Serving up a treat
After Rafael Nadal's thrilling semi-final victory over Roger Federer and Novak Djokovic's five-hour epic against Andy Murray, the final had a lot to live up to as the best two players in the world went head-to-head for a third successive grand slam final. And they didn't disappoint, producing a dramatic final that went to the wire as Djokovic eventually triumphed 5-7 6-4 6-2 6-7(5) 7-5 in five hours and 53 minutes.
Value for money
With fans playing 369.90 Australian dollars (about £250) for a ticket for the men's final, Djokovic and Nadal ensured the spectators got their money's worth, serving up a 353-minute thriller on Rod Laver Arena. It was gone midnight when Nadal won the fourth-set tiebreak, but there was barely an empty seat as fans stayed out late on Sunday night to witness the longest match in Australian Open history.
Breaking the streak
Before the final, Nadal had lost just one of his 134 grand slam matches after winning the opening set - that one defeat coming at the hands of compatriot David Ferrer at the 2007 US Open when Ferrer claimed a 6-7(3) 6-4 7-6(4) 6-2 victory in the fourth round. However, despite grabbing a late break to close out the opening set, Nadal fell to an agonising five-set defeat to suffer a seventh-straight defeat to Djokovic.
Easier said than done
After Murray let a winning advantage slip from his grasp in his semi-final defeat to Djokovic, Nadal suggested Murray could have done more to press home his advantage and finish the job. Nadal was a break up in the final set, but Djokovic roared back to snatch victory. Easier said than done, eh Rafa?
Having come within two points of defeat in the fourth set, Nadal grabbed an early break and was firmly on course for victory in the final set. Serving to take a 5-2 lead in the decider, Nadal snatched at a backhand with the court at his mercy to open the door for Djokovic. The Serb broke back, and the rest, as they say is history.
With Nadal trailing in the second set, the Spaniard was prepared to try anything to claw his way back. When Djokovic hit a blistering return winner, Nadal challenged the call on his own serve in a hope of replaying the point. It was to no avail, as the serve, like the return, was spot on.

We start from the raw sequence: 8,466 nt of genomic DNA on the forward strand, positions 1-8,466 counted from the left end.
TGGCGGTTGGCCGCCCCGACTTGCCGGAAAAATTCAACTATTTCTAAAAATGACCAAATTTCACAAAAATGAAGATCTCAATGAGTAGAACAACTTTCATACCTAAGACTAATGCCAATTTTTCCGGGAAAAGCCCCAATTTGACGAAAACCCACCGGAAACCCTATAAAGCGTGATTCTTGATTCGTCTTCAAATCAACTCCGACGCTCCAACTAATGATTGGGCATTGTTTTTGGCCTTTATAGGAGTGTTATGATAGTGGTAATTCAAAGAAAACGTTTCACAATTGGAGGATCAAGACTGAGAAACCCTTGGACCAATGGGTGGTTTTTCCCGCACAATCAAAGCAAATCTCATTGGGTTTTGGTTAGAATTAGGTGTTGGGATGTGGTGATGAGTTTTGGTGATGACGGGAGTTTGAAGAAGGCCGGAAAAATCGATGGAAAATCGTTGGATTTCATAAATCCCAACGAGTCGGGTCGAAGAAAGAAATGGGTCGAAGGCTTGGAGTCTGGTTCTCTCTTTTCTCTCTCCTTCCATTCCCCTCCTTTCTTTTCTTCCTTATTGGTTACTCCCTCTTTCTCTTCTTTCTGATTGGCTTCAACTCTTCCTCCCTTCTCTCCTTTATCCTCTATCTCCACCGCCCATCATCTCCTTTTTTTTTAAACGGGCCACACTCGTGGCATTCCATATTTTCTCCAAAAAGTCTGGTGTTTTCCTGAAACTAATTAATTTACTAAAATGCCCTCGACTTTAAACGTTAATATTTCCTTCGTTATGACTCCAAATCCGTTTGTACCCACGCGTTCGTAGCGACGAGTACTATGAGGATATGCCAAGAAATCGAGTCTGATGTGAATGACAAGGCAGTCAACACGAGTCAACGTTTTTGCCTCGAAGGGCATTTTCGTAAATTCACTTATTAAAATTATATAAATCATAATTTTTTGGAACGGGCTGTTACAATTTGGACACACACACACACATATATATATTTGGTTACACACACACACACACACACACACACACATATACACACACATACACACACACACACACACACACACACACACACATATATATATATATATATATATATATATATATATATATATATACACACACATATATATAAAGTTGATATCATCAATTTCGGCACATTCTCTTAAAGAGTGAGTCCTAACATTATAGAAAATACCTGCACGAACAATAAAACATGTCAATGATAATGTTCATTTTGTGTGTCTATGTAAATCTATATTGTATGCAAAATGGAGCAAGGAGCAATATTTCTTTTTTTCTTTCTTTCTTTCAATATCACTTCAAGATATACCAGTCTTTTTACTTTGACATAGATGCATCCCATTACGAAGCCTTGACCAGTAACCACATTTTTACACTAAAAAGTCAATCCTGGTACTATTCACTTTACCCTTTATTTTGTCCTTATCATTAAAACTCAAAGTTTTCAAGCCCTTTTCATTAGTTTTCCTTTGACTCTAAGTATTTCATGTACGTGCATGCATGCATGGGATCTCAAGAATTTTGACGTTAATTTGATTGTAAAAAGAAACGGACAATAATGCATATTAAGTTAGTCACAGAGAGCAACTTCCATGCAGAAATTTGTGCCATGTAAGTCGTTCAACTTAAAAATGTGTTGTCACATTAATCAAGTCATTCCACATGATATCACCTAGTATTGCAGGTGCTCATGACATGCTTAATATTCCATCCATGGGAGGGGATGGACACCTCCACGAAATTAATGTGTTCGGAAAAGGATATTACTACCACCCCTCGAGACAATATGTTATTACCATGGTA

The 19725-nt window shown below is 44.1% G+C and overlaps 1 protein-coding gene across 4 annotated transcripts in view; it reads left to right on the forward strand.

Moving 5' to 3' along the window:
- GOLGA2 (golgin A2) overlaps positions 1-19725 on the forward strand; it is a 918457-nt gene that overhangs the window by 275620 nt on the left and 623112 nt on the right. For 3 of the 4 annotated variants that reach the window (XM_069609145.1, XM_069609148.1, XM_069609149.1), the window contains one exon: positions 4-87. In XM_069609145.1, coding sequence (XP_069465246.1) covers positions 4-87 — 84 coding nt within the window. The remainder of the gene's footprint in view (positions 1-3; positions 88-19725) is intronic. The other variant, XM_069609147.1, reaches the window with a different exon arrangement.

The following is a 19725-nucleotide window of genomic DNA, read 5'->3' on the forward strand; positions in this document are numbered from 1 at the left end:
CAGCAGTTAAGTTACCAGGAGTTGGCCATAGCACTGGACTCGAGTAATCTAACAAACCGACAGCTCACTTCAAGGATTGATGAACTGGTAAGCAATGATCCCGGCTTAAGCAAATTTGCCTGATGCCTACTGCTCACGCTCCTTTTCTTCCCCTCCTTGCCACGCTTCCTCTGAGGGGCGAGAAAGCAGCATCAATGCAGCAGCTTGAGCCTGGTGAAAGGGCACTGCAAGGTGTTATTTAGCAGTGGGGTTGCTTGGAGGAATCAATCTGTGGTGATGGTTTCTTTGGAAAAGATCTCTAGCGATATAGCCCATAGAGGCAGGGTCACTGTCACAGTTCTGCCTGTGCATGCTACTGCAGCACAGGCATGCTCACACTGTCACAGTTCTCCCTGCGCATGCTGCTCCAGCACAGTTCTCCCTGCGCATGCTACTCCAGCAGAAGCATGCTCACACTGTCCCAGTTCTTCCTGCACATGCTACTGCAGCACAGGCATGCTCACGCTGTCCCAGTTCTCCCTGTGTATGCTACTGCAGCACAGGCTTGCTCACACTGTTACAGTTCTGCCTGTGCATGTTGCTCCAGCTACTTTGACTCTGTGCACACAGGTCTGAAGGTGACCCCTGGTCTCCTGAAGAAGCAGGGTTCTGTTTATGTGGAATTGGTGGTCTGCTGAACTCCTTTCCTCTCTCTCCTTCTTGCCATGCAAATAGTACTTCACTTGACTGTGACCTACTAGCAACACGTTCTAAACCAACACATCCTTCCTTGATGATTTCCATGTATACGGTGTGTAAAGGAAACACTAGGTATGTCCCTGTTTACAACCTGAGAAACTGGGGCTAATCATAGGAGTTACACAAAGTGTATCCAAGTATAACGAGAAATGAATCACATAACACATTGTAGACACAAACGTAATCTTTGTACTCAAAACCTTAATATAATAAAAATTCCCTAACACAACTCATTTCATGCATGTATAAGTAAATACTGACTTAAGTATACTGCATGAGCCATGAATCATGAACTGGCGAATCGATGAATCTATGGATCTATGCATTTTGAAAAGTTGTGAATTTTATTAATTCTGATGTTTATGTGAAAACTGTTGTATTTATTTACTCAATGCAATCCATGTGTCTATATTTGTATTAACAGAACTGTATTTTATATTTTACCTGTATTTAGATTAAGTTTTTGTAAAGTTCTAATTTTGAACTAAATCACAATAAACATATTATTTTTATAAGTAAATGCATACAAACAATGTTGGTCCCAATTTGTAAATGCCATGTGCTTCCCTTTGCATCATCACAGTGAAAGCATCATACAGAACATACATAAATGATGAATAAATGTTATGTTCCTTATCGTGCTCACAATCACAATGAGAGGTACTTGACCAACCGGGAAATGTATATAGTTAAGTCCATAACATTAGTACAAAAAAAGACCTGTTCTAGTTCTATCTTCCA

Bird's eye view
HawkEye may have been in regular use at this year's Australian Open, but it was the gulls that momentarily stole the show on Rod Laver Arena. With Nadal serving to stay in the first set, a flock of gulls found their way into the court as the crowd momentarily allowed themselves to take their eyes off the court.
After a sloppy backhand handed Nadal the break in the opening set, a furious Djokovic pulled off his shirt and slammed his racket on the ground in disgust. Previously sporting a white shirt, the world No. 1 decided a change of shirt was in order, and opted for a more menacing-looking black top, which provided almost instant results as he broke back. Although Djokovic lost the opening set, he won the next two sets to take command of the match.
Broady does Djokovic a favour
British junior Liam Broady is often called upon to hit with Nadal at grand slams, but the 18-year-old, who won the boys' doubles title with Joshua Ward-Hibbert on Friday, hit with Djokovic ahead of the final. With Broady being a lefty, the practice certainly paid off as Djokovic triumphed in thrilling fashion.
Never giving in
Djokovic was just five points away from victory after forging three break points in the fourth set, but Nadal dug deep to save all three; the first with a penetrating forehand, the second with a mammoth serve and the third with an inch-perfect backhand. Two big serves saw the Spaniard roar with delight (and relief) as he held on as the momentum swung in Nadal's favour.
Having just saved his bacon, Nadal realised it had began to rain, and began gesturing furiously at the sky like he was the only person who had noticed. An enforced break ensued while the roof was closed. After a brief delay and a much-deserved breather, Nadal returned to the court and won a fourth set tiebreak to force the match to a tiebreak.
Bethanie busts a gut
Bethanie Mattek-Sands and Horia Tecau nearly didn't play in the mixed doubles, but after signing up at the 11th hour, beat Leander Paes and Elena Vesnina to claim their maiden grand slam title on a champions tiebreak. With all to play for in the super-tiebreak, Mattek-Sands gave it everything to stretch for a shot, curling the ball around the post before crashing into the linejudge. They won the point, and the match. As far as we are aware, the linejudge did not suffer any real damage.